When your spouse suffers serious injury or death as a result of an accident, especially if it was someone else’s fault, it can seem like your whole world has stopped. This can take a significant emotional toll as you are left to deal with the pain of the loss. This type of loss can be sudden and unexpected. In the year 2020, there were 828 fatalities on Louisiana roadways as a result of motor vehicle crashes.
There is no amount of money that can replace what you have lost. However, you may be able to pursue financial compensation. You should speak with an experienced personal injury attorney about your situation. They will be able to help you understand your options and advise you on making the best decision for your future.
What Is Loss of Consortium?
The term “consortium” is borrowed from Latin and, in this case, generally means “fellowship” or “association.” It refers to a person’s right to partnership with their spouse, child, or parent. Loss of consortium refers to what happens when one of the partners dies or is seriously injured.
When this occurs, the survivor suffers personal harm as a result. They are no longer able to receive love, companionship, affection, comfort, or social connection from their loved one.
Proving Loss of Consortium
Each situation is different and depends on many factors. In the case of the death of a spouse, this may include demonstrating the status of the marriage prior to the spouse’s death. The process of proving loss of consortium will likely include discussing many private details of the marriage before the loss.
These may include the types of activities the couple used to participate in together as well as the history of the relationship before the accident. You will need to produce evidence in order to prove these. This evidence may include asking your relatives, friends, and doctors to testify about the nature of the relationship.
How Is Loss of Consortium Calculated?
There is no set monetary value that can be placed on loss of consortium. This is due to the nature of the losses that the victim suffers. Because of this, they are classified as “non-economic” losses. This category includes other similar damages, such as pain and suffering, disfigurement, and loss of enjoyment of life.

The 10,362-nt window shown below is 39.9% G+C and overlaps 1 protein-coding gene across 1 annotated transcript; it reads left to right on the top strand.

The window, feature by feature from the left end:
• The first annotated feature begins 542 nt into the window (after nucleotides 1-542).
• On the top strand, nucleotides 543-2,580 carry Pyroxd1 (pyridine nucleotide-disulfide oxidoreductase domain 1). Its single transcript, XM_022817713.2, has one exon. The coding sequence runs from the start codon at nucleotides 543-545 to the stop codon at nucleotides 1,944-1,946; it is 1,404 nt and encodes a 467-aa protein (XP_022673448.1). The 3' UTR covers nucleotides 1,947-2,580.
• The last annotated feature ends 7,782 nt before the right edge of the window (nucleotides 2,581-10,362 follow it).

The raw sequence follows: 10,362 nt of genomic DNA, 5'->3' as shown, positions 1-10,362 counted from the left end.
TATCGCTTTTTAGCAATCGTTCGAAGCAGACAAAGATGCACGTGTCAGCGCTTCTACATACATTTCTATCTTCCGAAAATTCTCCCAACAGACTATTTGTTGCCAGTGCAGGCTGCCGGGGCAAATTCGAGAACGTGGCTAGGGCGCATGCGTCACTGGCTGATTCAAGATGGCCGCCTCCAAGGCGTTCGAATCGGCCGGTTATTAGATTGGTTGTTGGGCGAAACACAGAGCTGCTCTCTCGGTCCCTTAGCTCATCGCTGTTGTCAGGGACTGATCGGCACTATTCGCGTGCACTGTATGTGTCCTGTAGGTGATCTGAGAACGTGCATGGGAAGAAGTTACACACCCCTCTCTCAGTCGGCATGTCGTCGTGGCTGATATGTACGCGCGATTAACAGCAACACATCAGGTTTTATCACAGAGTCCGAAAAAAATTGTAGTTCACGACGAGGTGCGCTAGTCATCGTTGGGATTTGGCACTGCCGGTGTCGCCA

The compensation that a victim would receive for loss of consortium is considered to be a rough substitute for their losses. Due to this, the monetary value associated with these is up to the discretion of the jury or judge. Compensation for loss of consortium may include money for:
- Social connection
- Physical intimacy
- The ability to have children
The judge or jury will likely examine specific details of the relationship before the accident in order to determine the monetary value of the losses. These may include how often the couple engaged in date nights, whether there was any history of infidelity or abuse, and how often the couple was physically intimate.
What Should I Consider Before Making a Loss of Consortium Claim?
The court proceedings in a loss of consortium claim will become public record. This means that you will not be able to keep the details confidential. In addition, you may face intense questioning on topics that may be emotional or uncomfortable to discuss, especially considering your loss.
It’s also important to note that loss of consortium compensation typically does not include the loss of financial support from the spouse who has passed away or has been injured. It also does not usually include the loss of personal services that the spouse used to provide before the accident.
There may be limits to the amount of compensation you can pursue for loss of consortium. These could be due to state laws or an insurance policy. Because of this, it’s critical that you discuss your case with a personal injury attorney.
Call Us Now
If your spouse or loved one has been seriously injured as a result of an accident that was caused by someone else, you may be entitled to compensation. You should speak with an experienced Louisiana personal injury attorney today. You do not have to face this alone.
Contact us at 337-310-1600 today to speak with a member of the Veron Bice, LLC legal team. You can also submit a contact form to schedule a free consultation. Our compassionate attorneys can guide you through this difficult and painful time. Let us put your mind at ease, as we have done for many prior clients.